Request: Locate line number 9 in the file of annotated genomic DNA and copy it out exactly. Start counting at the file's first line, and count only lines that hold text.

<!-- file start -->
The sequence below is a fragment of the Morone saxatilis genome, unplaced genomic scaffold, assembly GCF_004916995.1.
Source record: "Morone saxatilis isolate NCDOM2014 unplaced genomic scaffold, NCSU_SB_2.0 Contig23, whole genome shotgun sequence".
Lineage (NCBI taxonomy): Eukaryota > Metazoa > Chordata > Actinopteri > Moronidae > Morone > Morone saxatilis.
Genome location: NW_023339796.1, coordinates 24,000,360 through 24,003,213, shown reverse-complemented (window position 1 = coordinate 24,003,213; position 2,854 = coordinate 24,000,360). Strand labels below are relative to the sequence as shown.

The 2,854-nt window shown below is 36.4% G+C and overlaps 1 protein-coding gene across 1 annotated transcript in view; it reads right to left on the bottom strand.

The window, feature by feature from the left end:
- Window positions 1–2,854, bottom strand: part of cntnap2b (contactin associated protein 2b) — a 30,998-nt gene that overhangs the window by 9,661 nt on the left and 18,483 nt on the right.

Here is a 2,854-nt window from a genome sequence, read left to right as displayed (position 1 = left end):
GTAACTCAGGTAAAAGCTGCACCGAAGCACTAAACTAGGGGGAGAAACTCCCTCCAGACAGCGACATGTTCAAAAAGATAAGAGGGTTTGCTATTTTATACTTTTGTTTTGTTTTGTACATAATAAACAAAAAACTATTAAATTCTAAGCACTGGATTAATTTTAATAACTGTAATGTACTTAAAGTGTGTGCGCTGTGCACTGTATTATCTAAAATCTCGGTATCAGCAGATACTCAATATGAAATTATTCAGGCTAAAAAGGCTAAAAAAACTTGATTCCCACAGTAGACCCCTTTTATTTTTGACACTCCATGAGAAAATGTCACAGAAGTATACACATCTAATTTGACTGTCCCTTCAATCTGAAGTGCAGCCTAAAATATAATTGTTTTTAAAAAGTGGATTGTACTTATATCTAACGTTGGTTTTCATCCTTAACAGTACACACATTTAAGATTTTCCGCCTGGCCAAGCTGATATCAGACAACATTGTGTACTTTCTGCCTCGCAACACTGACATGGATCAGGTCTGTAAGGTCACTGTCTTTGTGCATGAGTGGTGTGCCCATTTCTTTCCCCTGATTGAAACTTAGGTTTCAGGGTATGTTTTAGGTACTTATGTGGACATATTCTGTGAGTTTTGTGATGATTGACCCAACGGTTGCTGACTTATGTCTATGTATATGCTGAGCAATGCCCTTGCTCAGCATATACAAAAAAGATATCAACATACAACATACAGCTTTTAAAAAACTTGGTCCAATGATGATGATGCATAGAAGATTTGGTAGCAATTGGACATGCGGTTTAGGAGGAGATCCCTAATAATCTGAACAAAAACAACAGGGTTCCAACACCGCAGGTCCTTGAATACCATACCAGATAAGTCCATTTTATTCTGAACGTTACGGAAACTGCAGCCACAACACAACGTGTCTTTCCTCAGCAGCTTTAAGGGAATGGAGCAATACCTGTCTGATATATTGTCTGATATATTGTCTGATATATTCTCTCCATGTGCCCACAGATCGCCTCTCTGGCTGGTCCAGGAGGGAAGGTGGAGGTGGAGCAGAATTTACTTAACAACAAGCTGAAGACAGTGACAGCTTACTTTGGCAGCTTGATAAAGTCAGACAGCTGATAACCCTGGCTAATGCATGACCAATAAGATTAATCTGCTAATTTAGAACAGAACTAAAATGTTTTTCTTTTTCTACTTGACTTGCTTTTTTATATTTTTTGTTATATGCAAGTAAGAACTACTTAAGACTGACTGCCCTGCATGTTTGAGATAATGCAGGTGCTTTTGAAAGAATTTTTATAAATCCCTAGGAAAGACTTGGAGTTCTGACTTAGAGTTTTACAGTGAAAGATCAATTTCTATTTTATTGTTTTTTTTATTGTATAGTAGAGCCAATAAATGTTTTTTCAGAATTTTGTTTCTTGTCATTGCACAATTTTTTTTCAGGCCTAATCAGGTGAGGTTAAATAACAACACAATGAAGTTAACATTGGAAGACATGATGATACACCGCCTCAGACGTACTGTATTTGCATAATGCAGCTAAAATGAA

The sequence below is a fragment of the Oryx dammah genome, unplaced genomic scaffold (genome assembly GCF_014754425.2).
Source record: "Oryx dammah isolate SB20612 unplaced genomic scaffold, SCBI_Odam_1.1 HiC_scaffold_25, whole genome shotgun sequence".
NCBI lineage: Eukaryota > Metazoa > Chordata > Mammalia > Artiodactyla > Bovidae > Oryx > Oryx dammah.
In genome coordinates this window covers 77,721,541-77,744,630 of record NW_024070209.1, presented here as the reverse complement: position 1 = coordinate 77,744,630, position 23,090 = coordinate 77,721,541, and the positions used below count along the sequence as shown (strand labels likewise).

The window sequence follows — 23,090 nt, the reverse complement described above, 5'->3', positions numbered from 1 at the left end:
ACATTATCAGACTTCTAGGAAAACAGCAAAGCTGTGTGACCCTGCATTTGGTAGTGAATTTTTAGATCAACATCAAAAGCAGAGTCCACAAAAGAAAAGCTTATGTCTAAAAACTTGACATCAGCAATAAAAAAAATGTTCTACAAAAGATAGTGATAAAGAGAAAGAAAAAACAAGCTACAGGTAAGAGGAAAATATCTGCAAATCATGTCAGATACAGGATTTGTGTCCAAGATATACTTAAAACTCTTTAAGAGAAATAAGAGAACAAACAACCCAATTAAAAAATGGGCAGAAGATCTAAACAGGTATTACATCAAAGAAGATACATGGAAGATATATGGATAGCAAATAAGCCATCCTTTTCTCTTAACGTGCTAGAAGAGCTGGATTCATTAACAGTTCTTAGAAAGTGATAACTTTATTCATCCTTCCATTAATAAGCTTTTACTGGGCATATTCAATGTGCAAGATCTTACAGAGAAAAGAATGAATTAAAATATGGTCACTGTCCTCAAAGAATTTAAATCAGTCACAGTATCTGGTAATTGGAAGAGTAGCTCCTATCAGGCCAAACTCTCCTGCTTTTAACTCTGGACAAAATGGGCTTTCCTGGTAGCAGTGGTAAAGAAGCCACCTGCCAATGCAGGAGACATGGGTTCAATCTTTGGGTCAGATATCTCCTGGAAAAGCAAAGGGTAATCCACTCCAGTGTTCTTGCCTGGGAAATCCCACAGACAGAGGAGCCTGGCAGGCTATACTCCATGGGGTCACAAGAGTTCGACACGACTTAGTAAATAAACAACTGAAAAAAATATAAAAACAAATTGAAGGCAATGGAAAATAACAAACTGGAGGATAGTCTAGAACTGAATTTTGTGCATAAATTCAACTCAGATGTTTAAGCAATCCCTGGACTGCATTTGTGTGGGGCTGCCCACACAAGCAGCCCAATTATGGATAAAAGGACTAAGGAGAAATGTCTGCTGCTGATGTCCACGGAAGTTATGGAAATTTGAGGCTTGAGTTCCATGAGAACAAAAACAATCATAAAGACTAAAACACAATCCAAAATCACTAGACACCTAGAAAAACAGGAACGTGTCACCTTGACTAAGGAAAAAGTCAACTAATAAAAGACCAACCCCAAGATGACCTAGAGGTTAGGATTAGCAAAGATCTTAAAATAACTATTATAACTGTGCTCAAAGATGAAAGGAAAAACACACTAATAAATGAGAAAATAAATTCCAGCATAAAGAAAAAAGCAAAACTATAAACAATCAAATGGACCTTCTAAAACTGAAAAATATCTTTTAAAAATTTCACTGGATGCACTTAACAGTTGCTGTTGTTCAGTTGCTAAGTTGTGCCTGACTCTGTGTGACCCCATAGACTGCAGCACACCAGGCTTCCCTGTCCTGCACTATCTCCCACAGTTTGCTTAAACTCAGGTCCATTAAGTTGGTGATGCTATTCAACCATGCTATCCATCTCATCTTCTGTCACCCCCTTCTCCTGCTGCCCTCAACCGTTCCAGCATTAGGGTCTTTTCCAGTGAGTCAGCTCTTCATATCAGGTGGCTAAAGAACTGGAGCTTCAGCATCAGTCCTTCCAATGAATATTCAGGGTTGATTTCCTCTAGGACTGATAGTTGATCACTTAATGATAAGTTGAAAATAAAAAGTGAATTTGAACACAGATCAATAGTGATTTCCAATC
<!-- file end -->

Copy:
GTAACTCAGGTAAAAGCTGCACCGAAGCACTAAACTAGGGGGAGAAACTCCCTCCAGACAGCGACATGTTCAAAAAGATAAGAGGGTTTGCTATTTTATACTTTTGTTTTGTTTTGTACATAATAAACAAAAAACTATTAAATTCTAAGCACTGGATTAATTTTAATAACTGTAATGTACTTAAAGTGTGTGCGCTGTGCACTGTATTATCTAAAATCTCGGTATCAGCAGATACTCAATATGAAATTATTCAGGCTAAAAAGGCTAAAAAAACTTGATTCCCACAGTAGACCCCTTTTATTTTTGACACTCCATGAGAAAATGTCACAGAAGTATACACATCTAATTTGACTGTCCCTTCAATCTGAAGTGCAGCCTAAAATATAATTGTTTTTAAAAAGTGGATTGTACTTATATCTAACGTTGGTTTTCATCCTTAACAGTACACACATTTAAGATTTTCCGCCTGGCCAAGCTGATATCAGACAACATTGTGTACTTTCTGCCTCGCAACACTGACATGGATCAGGTCTGTAAGGTCACTGTCTTTGTGCATGAGTGGTGTGCCCATTTCTTTCCCCTGATTGAAACTTAGGTTTCAGGGTATGTTTTAGGTACTTATGTGGACATATTCTGTGAGTTTTGTGATGATTGACCCAACGGTTGCTGACTTATGTCTATGTATATGCTGAGCAATGCCCTTGCTCAGCATATACAAAAAAGATATCAACATACAACATACAGCTTTTAAAAAACTTGGTCCAATGATGATGATGCATAGAAGATTTGGTAGCAATTGGACATGCGGTTTAGGAGGAGATCCCTAATAATCTGAACAAAAACAACAGGGTTCCAACACCGCAGGTCCTTGAATACCATACCAGATAAGTCCATTTTATTCTGAACGTTACGGAAACTGCAGCCACAACACAACGTGTCTTTCCTCAGCAGCTTTAAGGGAATGGAGCAATACCTGTCTGATATATTGTCTGATATATTGTCTGATATATTCTCTCCATGTGCCCACAGATCGCCTCTCTGGCTGGTCCAGGAGGGAAGGTGGAGGTGGAGCAGAATTTACTTAACAACAAGCTGAAGACAGTGACAGCTTACTTTGGCAGCTTGATAAAGTCAGACAGCTGATAACCCTGGCTAATGCATGACCAATAAGATTAATCTGCTAATTTAGAACAGAACTAAAATGTTTTTCTTTTTCTACTTGACTTGCTTTTTTATATTTTTTGTTATATGCAAGTAAGAACTACTTAAGACTGACTGCCCTGCATGTTTGAGATAATGCAGGTGCTTTTGAAAGAATTTTTATAAATCCCTAGGAAAGACTTGGAGTTCTGACTTAGAGTTTTACAGTGAAAGATCAATTTCTATTTTATTGTTTTTTTTATTGTATAGTAGAGCCAATAAATGTTTTTTCAGAATTTTGTTTCTTGTCATTGCACAATTTTTTTTCAGGCCTAATCAGGTGAGGTTAAATAACAACACAATGAAGTTAACATTGGAAGACATGATGATACACCGCCTCAGACGTACTGTATTTGCATAATGCAGCTAAAATGAA